This Week in Science

This Week in Science

Science  26 May 2017:
Vol. 356, Issue 6340, pp. 816
  1. Neuroscience

    Neuroplasticity in learning to read

    1. Philip Yeagle

    Even in adults, learning to read changes the brain.


    Rather than causing dyslexia, subcortical changes in the brain may result from reduced literacy. Skeide et al. studied illiterate adults from rural northern India. They used brain imaging to see whether learning to read invoked changes in the human brain. After 6 months of teaching illiterate adults to read, the authors assessed brain responses compared with those of controls who were not learning to read. The new readers had increased functional plasticity in the subcortical computation centers of the visual system.

    Sci. Adv. 10.1126/sciadv.1602612 (2017).

  2. Gas Giant Planets

    Juno swoops around giant Jupiter

    1. Keith T. Smith

    Jupiter is the largest and most massive planet in our solar system. NASA's Juno spacecraft arrived at Jupiter on 4 July 2016 and made its first close pass on 27 August 2016. Bolton et al. present results from Juno's flight just above the cloud tops, including images of weather in the polar regions and measurements of the magnetic and gravitational fields. Juno also used microwaves to peer below the visible surface, spotting gas welling up from the deep interior. Connerney et al. measured Jupiter's aurorae and plasma environment, both as Juno approached the planet and during its first close orbit.

    Science, this issue p. 821, p. 826

  3. Quantum Measurement

    Enhancing quantum sensing

    1. Ian S. Osborne

    The quantum properties of the nitrogen vacancy (NV) defect in diamond can be used as an atomic compass needle that is sensitive to tiny variations in magnetic field. Schmitt et al. and Boss et al. successfully enhanced this sensitivity by several orders of magnitude (see the Perspective by Jordan). They applied a sequence of pulses to the NV center, the timing of which was set by and compared with a highly stable oscillator. This allowed them to measure the frequency of an oscillating magnetic field (megahertz bandwidth) with submillihertz resolution. Such enhanced precision measurement could be applied, for example, to improve nuclear magnetic resonance–based imaging protocols of single molecules.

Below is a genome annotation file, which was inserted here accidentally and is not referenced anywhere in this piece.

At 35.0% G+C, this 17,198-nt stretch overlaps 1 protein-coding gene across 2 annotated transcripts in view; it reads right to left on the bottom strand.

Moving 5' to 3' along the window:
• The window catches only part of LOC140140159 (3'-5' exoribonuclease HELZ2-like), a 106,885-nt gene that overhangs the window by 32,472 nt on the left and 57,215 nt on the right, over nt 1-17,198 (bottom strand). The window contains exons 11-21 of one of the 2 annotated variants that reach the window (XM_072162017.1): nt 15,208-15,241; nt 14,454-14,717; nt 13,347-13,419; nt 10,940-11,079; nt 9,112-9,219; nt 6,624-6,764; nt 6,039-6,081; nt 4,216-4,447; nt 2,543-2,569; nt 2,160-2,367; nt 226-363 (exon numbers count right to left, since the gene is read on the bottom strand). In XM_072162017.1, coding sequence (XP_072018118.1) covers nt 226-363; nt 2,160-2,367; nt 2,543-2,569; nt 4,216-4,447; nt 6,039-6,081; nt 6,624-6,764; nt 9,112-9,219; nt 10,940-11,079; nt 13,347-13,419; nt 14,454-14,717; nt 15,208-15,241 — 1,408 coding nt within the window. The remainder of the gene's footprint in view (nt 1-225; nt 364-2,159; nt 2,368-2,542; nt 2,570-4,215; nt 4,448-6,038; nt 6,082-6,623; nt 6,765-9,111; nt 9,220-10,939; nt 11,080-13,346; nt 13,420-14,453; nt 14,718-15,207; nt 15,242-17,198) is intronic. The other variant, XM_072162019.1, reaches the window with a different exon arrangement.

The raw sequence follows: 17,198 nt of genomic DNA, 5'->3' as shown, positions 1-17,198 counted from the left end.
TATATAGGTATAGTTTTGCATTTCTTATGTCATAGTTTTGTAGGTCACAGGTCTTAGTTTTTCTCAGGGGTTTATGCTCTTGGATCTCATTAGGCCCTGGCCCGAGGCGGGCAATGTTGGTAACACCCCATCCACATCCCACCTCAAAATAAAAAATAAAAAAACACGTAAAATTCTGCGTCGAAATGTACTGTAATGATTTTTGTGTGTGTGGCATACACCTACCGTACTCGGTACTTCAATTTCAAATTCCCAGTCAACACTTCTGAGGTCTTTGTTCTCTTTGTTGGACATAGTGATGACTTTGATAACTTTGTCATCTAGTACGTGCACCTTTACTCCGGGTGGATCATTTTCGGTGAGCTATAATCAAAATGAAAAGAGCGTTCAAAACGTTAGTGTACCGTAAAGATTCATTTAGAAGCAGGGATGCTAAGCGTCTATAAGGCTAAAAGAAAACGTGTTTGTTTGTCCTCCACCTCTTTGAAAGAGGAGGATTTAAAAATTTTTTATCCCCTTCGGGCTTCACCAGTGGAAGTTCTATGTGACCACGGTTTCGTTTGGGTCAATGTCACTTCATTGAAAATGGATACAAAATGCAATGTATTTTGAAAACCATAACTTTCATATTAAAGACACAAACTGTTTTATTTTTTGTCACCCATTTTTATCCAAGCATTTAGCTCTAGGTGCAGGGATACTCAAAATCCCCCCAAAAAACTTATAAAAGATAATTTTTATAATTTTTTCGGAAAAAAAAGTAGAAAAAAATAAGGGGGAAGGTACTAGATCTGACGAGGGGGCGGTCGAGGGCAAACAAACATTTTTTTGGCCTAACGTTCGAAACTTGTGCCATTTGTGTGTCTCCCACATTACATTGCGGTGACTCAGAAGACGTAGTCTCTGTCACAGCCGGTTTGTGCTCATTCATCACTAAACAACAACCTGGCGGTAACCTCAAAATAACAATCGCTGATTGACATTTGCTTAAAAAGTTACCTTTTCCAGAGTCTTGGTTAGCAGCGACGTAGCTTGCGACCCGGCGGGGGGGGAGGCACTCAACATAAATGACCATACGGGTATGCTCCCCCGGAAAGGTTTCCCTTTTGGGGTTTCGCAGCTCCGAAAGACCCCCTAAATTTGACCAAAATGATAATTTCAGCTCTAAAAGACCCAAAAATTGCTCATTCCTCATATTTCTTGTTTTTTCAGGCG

Science, this issue p. 832, p. 837; see also p. 802

  4. Geophysics

    Sediments tell a tsunami story

    1. Brent Grocholski

    Trying to understand where major earthquakes and tsunamis might occur requires analysis of the sediments pouring into a subduction zone. Thick sediments were expected to limit earthquake and tsunami size in the Sumatran megathrust event in 2004, but the magnitude 9.2 earthquake defied expectations. Hüpers et al. analyzed sediments recovered from the Sumatran megathrust. They found evidence of sediment dehydration, which increased fault strength and allowed for the much larger earthquake to occur. Thus, models of other subduction zones, such as the Gulf of Alaska, may underestimate the maximum earthquake magnitude and tsunami risk.